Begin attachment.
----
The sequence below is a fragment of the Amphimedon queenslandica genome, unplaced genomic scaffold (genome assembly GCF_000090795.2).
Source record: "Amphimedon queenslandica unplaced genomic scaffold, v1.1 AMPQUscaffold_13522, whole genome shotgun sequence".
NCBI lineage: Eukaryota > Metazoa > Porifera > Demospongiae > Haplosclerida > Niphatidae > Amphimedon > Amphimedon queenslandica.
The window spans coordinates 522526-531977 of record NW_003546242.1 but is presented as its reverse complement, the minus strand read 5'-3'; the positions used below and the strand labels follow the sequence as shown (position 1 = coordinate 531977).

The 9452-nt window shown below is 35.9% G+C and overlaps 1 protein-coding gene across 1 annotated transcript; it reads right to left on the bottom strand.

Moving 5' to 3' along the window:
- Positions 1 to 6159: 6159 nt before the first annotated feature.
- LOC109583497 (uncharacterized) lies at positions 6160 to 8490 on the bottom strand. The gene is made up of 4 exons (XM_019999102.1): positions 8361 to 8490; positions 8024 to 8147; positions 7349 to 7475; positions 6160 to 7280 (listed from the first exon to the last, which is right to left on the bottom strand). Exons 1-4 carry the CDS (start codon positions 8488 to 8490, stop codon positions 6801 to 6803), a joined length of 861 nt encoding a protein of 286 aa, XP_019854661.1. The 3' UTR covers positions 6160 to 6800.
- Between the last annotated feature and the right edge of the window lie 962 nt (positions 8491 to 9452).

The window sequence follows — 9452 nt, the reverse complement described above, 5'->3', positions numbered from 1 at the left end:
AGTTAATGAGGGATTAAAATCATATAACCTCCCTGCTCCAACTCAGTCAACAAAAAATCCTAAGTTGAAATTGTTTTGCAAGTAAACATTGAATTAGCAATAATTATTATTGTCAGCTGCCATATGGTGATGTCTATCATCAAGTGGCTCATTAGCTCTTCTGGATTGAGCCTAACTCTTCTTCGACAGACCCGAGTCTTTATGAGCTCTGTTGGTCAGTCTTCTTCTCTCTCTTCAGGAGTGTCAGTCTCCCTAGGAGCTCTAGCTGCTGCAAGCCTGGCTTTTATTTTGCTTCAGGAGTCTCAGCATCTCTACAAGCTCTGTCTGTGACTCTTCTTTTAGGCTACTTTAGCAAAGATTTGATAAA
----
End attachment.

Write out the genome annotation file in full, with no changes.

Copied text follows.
The sequence below is a fragment of the Amphimedon queenslandica genome, unplaced genomic scaffold (genome assembly GCF_000090795.2).
Source record: "Amphimedon queenslandica unplaced genomic scaffold, v1.1 AMPQUscaffold_13522, whole genome shotgun sequence".
NCBI lineage: Eukaryota > Metazoa > Porifera > Demospongiae > Haplosclerida > Niphatidae > Amphimedon > Amphimedon queenslandica.
The window spans coordinates 522526-531977 of record NW_003546242.1 but is presented as its reverse complement, the minus strand read 5'-3'; the positions used below and the strand labels follow the sequence as shown (position 1 = coordinate 531977).

The 9452-nt window shown below is 35.9% G+C and overlaps 1 protein-coding gene across 1 annotated transcript; it reads right to left on the bottom strand.

Moving 5' to 3' along the window:
- Positions 1 to 6159: 6159 nt before the first annotated feature.
- LOC109583497 (uncharacterized) lies at positions 6160 to 8490 on the bottom strand. The gene is made up of 4 exons (XM_019999102.1): positions 8361 to 8490; positions 8024 to 8147; positions 7349 to 7475; positions 6160 to 7280 (listed from the first exon to the last, which is right to left on the bottom strand). Exons 1-4 carry the CDS (start codon positions 8488 to 8490, stop codon positions 6801 to 6803), a joined length of 861 nt encoding a protein of 286 aa, XP_019854661.1. The 3' UTR covers positions 6160 to 6800.
- Between the last annotated feature and the right edge of the window lie 962 nt (positions 8491 to 9452).

The window sequence follows — 9452 nt, the reverse complement described above, 5'->3', positions numbered from 1 at the left end:
AGTTAATGAGGGATTAAAATCATATAACCTCCCTGCTCCAACTCAGTCAACAAAAAATCCTAAGTTGAAATTGTTTTGCAAGTAAACATTGAATTAGCAATAATTATTATTGTCAGCTGCCATATGGTGATGTCTATCATCAAGTGGCTCATTAGCTCTTCTGGATTGAGCCTAACTCTTCTTCGACAGACCCGAGTCTTTATGAGCTCTGTTGGTCAGTCTTCTTCTCTCTCTTCAGGAGTGTCAGTCTCCCTAGGAGCTCTAGCTGCTGCAAGCCTGGCTTTTATTTTGCTTCAGGAGTCTCAGCATCTCTACAAGCTCTGTCTGTGACTCTTCTTTTAGGCTACTTTAGCAAAGATTTGATAAA